How can network operators provide maximum value in the cloud, SDN, and NFV future? By offering IT resources at the network edge, according to Michel Burger.
The model for business intelligence is rapidly changing from hub and spoke to that of a data supply chain, as I pointed out in “Why Building A Distributed Data Supply Chain Is More Important Than Big Data”. More data, more apps, more forms of analytics will all put stress on the centralized model of the enterprise data warehouse and gradually create many different nodes for storing and processing data, all of which communicate with each other.
As more business incline to mobile, cloud and web for commerce, APIs allow a variety of devices to access the same power source and use it for any number of purposes. Apigee, the enterprise-grade API management platform, can be an effective platform that offer plug-and-play configurations on API creation. But these are complex problem that developers can’t build easily.
As more businesses have turned to the Web for commerce, application programming interfaces, or APIs, have grown tremendously in importance. APIs let developers tap into Web services easily, without re-coding their own applications to interact with those services.
API management tools like Apigee Enterprise can be effective platforms to do just that. They offer plug-and-play configurations that makes creating an API creation a GUI-based snap. But you know developers -- the urge to code can be hard to resist. Or there may be a complex problem that an API manager can't build easily.
Accessing a public API is like plugging an appliance into an electrical outlet. The outlet allows a variety of devices to access the same power source and use it for any number of purposes — public APIs do something similar with software and data. It’s a simple relationship that involves one company providing another company with easy access to its data in much the same way that a power company allows you to use its electricity to power the many electronic devices in your home.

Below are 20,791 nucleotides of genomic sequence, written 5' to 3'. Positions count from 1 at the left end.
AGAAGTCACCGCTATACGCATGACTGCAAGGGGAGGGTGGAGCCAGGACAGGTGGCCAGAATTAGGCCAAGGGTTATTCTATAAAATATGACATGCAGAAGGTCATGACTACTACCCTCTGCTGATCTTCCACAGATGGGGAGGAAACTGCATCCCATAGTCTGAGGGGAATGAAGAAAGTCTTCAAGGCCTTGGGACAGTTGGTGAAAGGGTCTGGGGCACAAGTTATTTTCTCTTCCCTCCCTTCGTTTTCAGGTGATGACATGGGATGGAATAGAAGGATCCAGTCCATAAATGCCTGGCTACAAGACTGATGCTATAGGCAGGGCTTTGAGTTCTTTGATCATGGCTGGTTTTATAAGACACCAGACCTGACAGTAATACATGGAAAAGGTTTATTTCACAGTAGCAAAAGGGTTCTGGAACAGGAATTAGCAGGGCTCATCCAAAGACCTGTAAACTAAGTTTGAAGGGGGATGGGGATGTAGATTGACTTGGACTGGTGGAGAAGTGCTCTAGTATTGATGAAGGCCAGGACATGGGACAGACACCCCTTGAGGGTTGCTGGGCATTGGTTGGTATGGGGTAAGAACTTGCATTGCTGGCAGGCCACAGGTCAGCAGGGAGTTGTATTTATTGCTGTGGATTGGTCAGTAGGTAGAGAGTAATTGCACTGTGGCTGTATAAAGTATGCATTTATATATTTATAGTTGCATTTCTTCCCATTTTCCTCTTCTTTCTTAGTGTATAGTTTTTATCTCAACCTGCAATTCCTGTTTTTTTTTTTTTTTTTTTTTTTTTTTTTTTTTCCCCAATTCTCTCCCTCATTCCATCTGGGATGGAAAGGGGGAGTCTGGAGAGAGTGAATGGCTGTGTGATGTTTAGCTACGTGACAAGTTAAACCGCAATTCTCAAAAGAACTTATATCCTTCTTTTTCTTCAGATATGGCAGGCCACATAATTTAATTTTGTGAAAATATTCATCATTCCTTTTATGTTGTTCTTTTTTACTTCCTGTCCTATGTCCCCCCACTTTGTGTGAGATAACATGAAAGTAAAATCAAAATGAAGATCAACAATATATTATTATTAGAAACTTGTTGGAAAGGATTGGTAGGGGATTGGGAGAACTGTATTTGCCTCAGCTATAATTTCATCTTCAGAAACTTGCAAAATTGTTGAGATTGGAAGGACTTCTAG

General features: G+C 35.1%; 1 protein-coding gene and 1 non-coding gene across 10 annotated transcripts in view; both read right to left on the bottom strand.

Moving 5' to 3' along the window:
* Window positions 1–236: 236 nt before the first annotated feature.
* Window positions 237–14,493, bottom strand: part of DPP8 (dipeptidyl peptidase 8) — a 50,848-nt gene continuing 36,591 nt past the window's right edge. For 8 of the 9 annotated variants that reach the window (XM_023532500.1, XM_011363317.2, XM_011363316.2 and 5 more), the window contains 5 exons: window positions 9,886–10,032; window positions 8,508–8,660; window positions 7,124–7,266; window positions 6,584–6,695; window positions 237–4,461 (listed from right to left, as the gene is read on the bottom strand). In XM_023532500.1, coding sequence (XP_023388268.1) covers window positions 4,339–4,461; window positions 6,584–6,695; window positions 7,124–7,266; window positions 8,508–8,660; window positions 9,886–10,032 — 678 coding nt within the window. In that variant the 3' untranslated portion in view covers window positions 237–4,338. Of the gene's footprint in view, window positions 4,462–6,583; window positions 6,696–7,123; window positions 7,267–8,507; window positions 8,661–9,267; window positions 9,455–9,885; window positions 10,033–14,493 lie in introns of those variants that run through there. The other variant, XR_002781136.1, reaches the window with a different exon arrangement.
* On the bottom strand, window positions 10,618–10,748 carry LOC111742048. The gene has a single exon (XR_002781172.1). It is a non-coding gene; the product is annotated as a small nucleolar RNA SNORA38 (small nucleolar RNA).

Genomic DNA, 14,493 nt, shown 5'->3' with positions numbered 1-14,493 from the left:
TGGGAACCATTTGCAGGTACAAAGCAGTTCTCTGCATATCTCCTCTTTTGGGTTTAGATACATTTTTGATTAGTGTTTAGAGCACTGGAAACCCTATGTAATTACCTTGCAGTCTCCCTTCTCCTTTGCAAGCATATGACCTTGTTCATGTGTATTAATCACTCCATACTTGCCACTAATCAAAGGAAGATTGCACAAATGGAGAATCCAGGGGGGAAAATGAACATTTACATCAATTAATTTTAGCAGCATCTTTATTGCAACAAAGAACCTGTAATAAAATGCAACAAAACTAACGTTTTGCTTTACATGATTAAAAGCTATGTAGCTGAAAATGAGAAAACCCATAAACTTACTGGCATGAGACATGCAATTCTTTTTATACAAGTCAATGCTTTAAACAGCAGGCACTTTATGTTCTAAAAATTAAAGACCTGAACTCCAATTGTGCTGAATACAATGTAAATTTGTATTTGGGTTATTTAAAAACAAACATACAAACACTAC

FORTUNE -- The havoc the Internet has wrought on traditional business already dwarfs previous economic transformations, but we haven't seen anything yet.
Companies of all sizes and across all industries are now facing a massive digital disruption that will permeate their cores. Information technology has been working its way into business processes for decades, but this is different: The apps, data and APIs that are driving this digital transformation are not just enabling business; they are becoming its very fabric. Whether digital native or analog immigrant, today's digital pioneers recognize that an app strategy is the key to customer engagement, user experience and business success.
Many front-line federal workers have long expressed their frustrations about working in an agency or office culture that stifles innovation. But government is now entering a new era where feds no longer have to file a memo to their boss with a new idea, only to receive the dreaded response, "But we've always done it this way."
Enter the third phase of the Digital Government Strategy: where cultural walls are kicked down in favor of collaboration, interoperability and openness. This is happening as agencies open up their data through application programming interfaces, or APIs, not only to private sector entrepreneurs but also to their own front-line employees, Aneesh Chopra, former U.S. chief technology officer and now advisor on the board of API company Apigee, told Wired Workplace last week.
In the largest new downtown San Jose lease of the year, technology startup Apigee Inc. has signed a deal to lease 41,000 square feet at Equity Office’s 10 Almaden where it could employ upward of 250 people.
With all the emphasis these days that’s placed on combing through the piles of potentially invaluable data that resides within an enterprise, it’s possible for a business to lose sight of the need to turn the discoveries generated by data analysis into valuable actions.
Sure, insights and observations that arise from data analysis are interesting and compelling, but they really aren’t worth much unless they can be converted into some kind of business value, whether it’s, say, fine tuning the experience of customers who are considering abandoning your product or service, or modeling an abuse detection system to block traffic from malicious users.
In this customer-driven world, more and more businesses are relying on data to derive deep insights about the behavior and experience of end users with a business’ products. Yet end user logs, while interesting, often lack a 360-degree view of the “context” in which users consume a business’ products and services. The ability to analyze these logs in the relevant context is key to getting the maximum business value from big data analysis.
Basic contextual analysis requires a little TLC: Time, Location and Channel.